Mystery mum delivered boy before river find, tests show

A missing mother who might have given birth next to a Sydney river delivered a baby boy, forensic tests have revealed.

Investigators are yet to track down the woman or the child nearly three days after a dog walker found a placenta and umbilical cord on the banks of the Cooks River at Earlwood.

Testing of the material revealed the placenta and cord belonged to a baby boy, police said on Thursday.

Authorities have held fears for the safety of the mother and newborn since the material was found on Monday afternoon by the suburban riverside, which is about 10km southwest of the city centre.

A NSW Police cordon off the scene on the banks of the Cooks River
A dog walker discovered the placenta and cord on the banks of the Cooks River on Monday. (Dean Lewins/AAP PHOTOS)

The mother is being urged to seek medical attention at a nearby hospital as police insist the health of her and her son remains their top priority.

A full-scale search of the area on Tuesday did not show any evidence the baby had been harmed, nor did it reveal any immediate clues to why the placenta and umbilical cord had been left there.

Police divers and a blood detection dog were called in before the search wrapped up later that afternoon.

Tony Robson, who made the initial discovery, said the placenta and umbilical cord were not hidden but simply placed on top of the riverbank.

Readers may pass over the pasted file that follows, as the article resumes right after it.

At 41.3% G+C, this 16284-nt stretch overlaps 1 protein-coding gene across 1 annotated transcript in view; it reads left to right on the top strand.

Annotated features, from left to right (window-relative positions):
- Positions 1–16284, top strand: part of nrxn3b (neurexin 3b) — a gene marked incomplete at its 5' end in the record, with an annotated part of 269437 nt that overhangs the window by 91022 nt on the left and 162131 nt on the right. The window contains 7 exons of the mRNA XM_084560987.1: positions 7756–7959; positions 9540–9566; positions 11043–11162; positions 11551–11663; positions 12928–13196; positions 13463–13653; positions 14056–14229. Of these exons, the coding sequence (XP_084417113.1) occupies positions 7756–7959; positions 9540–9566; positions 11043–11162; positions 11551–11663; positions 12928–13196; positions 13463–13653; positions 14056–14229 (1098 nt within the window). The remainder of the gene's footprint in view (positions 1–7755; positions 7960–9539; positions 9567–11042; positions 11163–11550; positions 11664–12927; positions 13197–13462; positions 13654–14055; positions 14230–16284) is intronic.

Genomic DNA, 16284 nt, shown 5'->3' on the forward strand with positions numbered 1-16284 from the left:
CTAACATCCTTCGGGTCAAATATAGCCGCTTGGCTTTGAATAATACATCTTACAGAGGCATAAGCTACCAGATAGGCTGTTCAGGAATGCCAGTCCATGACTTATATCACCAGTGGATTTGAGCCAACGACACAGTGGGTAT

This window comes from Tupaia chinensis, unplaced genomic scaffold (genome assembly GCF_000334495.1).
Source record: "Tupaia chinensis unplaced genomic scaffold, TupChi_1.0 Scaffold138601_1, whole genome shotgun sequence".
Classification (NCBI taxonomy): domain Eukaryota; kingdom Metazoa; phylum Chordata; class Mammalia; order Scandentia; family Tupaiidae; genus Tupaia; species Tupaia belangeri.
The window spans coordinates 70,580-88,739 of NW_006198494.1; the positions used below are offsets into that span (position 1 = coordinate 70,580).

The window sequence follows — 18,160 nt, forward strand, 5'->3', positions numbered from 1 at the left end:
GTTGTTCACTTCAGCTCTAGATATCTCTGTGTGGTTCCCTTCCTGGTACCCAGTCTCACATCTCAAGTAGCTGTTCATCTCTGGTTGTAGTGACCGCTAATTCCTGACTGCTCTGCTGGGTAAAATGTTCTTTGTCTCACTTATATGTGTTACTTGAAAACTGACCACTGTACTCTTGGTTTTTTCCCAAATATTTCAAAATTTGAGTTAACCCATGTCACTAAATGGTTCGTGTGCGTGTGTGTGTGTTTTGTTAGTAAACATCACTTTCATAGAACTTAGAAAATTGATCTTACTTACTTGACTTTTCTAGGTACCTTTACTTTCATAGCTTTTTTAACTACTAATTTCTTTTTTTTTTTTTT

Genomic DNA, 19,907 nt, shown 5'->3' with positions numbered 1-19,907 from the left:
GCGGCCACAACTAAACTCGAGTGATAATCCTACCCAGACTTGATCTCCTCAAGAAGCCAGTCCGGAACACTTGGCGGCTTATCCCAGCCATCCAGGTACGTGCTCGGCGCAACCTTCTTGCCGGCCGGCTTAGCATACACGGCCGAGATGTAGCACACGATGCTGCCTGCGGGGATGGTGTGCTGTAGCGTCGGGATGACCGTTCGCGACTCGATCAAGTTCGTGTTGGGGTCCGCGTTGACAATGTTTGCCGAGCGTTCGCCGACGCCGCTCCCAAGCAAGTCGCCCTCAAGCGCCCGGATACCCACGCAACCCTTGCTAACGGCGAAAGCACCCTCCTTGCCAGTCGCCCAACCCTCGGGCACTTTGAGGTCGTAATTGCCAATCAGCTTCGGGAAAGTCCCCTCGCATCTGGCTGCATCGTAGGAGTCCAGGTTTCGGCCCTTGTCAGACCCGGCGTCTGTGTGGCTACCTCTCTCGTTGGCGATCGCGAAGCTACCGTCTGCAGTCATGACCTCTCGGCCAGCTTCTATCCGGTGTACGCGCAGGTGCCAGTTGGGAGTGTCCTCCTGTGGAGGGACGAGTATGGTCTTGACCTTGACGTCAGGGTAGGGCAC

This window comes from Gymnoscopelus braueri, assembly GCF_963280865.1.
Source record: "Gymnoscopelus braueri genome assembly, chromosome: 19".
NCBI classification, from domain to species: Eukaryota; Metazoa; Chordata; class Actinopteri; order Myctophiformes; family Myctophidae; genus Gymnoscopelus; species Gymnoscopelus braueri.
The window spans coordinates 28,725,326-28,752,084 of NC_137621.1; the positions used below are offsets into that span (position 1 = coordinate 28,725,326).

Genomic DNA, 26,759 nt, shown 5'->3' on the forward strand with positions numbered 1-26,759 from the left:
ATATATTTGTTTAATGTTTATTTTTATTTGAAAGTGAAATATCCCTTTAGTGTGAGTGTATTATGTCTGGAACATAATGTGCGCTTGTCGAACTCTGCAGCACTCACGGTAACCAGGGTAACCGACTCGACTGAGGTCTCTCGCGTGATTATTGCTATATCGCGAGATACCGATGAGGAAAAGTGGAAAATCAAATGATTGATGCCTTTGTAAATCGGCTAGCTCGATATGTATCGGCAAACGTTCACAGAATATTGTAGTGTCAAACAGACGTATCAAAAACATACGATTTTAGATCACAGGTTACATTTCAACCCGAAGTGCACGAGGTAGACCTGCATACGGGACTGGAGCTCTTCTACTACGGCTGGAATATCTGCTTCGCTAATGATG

"It's a secluded dead-end spot … the (dogs) were off-lead having a bit of a romp around and (one dog) jumped down into the mangroves and spotted something," he told Seven News.

"(It was) low tide so it was just sitting on top of the mud, the water was quite a distance away … I've seen three births, you know what you're looking at."

On Tuesday, police identified a potential burial site near the riverbank.

But it turned out to be a false alarm, instead discovering a cat that had been recently buried.

Investigators have suggested the woman might have disposed of the placenta and umbilical cord at the river because she did not want anyone to know about the baby.

"Childbirth, for many people, can be a traumatic time, and it can be very distressing … I am deeply concerned for the safety and the mental health of the mother," Superintendent Christine McDonald said previously.

"There is no judgment, they need to know we are concerned for them."

The placenta and umbilical cord were found not far from a sports field and Islamic centre on Lang Rd, close to a busy footbridge frequented by walkers, joggers and cyclists.

The Cooks River flows from Yagoona in Sydney's outer southwest and runs into Botany Bay at Kyeemagh, 23km away.

Sections are heavily polluted as a result of traffic congestion, litter, sewage, illegal dumping and industrial and domestic activities.

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